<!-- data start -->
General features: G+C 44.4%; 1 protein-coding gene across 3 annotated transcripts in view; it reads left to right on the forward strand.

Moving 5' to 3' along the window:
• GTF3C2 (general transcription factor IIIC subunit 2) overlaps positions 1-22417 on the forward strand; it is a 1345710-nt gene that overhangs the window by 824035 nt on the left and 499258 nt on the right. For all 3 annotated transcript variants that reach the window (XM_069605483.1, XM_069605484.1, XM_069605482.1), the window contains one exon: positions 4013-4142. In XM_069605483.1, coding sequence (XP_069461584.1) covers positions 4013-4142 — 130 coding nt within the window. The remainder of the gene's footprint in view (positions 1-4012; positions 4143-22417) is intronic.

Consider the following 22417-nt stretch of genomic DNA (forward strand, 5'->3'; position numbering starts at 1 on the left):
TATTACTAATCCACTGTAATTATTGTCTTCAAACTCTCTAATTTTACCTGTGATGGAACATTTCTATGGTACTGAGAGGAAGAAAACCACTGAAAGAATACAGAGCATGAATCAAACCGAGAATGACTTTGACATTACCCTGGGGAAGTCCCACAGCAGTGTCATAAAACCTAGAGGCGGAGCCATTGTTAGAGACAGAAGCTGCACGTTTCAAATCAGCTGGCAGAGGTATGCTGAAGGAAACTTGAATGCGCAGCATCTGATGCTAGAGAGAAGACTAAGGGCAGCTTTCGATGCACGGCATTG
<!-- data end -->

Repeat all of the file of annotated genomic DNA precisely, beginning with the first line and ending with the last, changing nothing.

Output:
General features: G+C 44.4%; 1 protein-coding gene across 3 annotated transcripts in view; it reads left to right on the forward strand.

Moving 5' to 3' along the window:
• GTF3C2 (general transcription factor IIIC subunit 2) overlaps positions 1-22417 on the forward strand; it is a 1345710-nt gene that overhangs the window by 824035 nt on the left and 499258 nt on the right. For all 3 annotated transcript variants that reach the window (XM_069605483.1, XM_069605484.1, XM_069605482.1), the window contains one exon: positions 4013-4142. In XM_069605483.1, coding sequence (XP_069461584.1) covers positions 4013-4142 — 130 coding nt within the window. The remainder of the gene's footprint in view (positions 1-4012; positions 4143-22417) is intronic.

Consider the following 22417-nt stretch of genomic DNA (forward strand, 5'->3'; position numbering starts at 1 on the left):
TATTACTAATCCACTGTAATTATTGTCTTCAAACTCTCTAATTTTACCTGTGATGGAACATTTCTATGGTACTGAGAGGAAGAAAACCACTGAAAGAATACAGAGCATGAATCAAACCGAGAATGACTTTGACATTACCCTGGGGAAGTCCCACAGCAGTGTCATAAAACCTAGAGGCGGAGCCATTGTTAGAGACAGAAGCTGCACGTTTCAAATCAGCTGGCAGAGGTATGCTGAAGGAAACTTGAATGCGCAGCATCTGATGCTAGAGAGAAGACTAAGGGCAGCTTTCGATGCACGGCATTG